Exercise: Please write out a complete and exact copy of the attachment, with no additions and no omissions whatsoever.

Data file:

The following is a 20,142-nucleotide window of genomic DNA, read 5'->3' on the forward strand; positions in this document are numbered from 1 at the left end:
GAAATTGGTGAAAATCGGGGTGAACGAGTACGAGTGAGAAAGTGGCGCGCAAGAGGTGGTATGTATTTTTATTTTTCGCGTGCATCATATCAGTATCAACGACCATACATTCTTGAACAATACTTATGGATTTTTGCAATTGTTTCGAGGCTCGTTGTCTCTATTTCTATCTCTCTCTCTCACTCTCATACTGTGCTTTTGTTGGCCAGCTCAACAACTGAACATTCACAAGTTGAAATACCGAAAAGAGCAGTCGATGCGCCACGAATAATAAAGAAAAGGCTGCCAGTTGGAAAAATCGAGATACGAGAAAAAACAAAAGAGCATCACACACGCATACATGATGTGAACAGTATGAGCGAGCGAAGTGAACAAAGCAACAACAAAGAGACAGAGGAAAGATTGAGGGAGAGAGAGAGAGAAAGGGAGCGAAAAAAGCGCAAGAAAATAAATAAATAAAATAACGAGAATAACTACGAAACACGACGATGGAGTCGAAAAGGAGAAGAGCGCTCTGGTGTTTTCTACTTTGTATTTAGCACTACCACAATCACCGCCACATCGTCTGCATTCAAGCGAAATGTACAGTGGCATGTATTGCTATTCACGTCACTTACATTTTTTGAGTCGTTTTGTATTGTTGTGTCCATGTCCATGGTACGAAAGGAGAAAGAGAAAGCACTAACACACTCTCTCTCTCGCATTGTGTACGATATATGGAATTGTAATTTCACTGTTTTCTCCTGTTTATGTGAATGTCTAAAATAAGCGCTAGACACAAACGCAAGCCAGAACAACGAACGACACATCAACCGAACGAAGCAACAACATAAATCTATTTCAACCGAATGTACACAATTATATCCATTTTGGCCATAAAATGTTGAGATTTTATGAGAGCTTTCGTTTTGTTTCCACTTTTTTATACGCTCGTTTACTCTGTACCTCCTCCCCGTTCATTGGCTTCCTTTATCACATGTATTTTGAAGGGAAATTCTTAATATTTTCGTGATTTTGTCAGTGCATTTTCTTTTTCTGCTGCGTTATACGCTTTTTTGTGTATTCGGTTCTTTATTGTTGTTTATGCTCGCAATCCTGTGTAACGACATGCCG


The following is a 20,142-nucleotide window of genomic DNA, read 5'->3' on the forward strand; positions in this document are numbered from 1 at the left end:
GAAATTGGTGAAAATCGGGGTGAACGAGTACGAGTGAGAAAGTGGCGCGCAAGAGGTGGTATGTATTTTTATTTTTCGCGTGCATCATATCAGTATCAACGACCATACATTCTTGAACAATACTTATGGATTTTTGCAATTGTTTCGAGGCTCGTTGTCTCTATTTCTATCTCTCTCTCTCACTCTCATACTGTGCTTTTGTTGGCCAGCTCAACAACTGAACATTCACAAGTTGAAATACCGAAAAGAGCAGTCGATGCGCCACGAATAATAAAGAAAAGGCTGCCAGTTGGAAAAATCGAGATACGAGAAAAAACAAAAGAGCATCACACACGCATACATGATGTGAACAGTATGAGCGAGCGAAGTGAACAAAGCAACAACAAAGAGACAGAGGAAAGATTGAGGGAGAGAGAGAGAGAAAGGGAGCGAAAAAAGCGCAAGAAAATAAATAAATAAAATAACGAGAATAACTACGAAACACGACGATGGAGTCGAAAAGGAGAAGAGCGCTCTGGTGTTTTCTACTTTGTATTTAGCACTACCACAATCACCGCCACATCGTCTGCATTCAAGCGAAATGTACAGTGGCATGTATTGCTATTCACGTCACTTACATTTTTTGAGTCGTTTTGTATTGTTGTGTCCATGTCCATGGTACGAAAGGAGAAAGAGAAAGCACTAACACACTCTCTCTCTCGCATTGTGTACGATATATGGAATTGTAATTTCACTGTTTTCTCCTGTTTATGTGAATGTCTAAAATAAGCGCTAGACACAAACGCAAGCCAGAACAACGAACGACACATCAACCGAACGAAGCAACAACATAAATCTATTTCAACCGAATGTACACAATTATATCCATTTTGGCCATAAAATGTTGAGATTTTATGAGAGCTTTCGTTTTGTTTCCACTTTTTTATACGCTCGTTTACTCTGTACCTCCTCCCCGTTCATTGGCTTCCTTTATCACATGTATTTTGAAGGGAAATTCTTAATATTTTCGTGATTTTGTCAGTGCATTTTCTTTTTCTGCTGCGTTATACGCTTTTTTGTGTATTCGGTTCTTTATTGTTGTTTATGCTCGCAATCCTGTGTAACGACATGCCG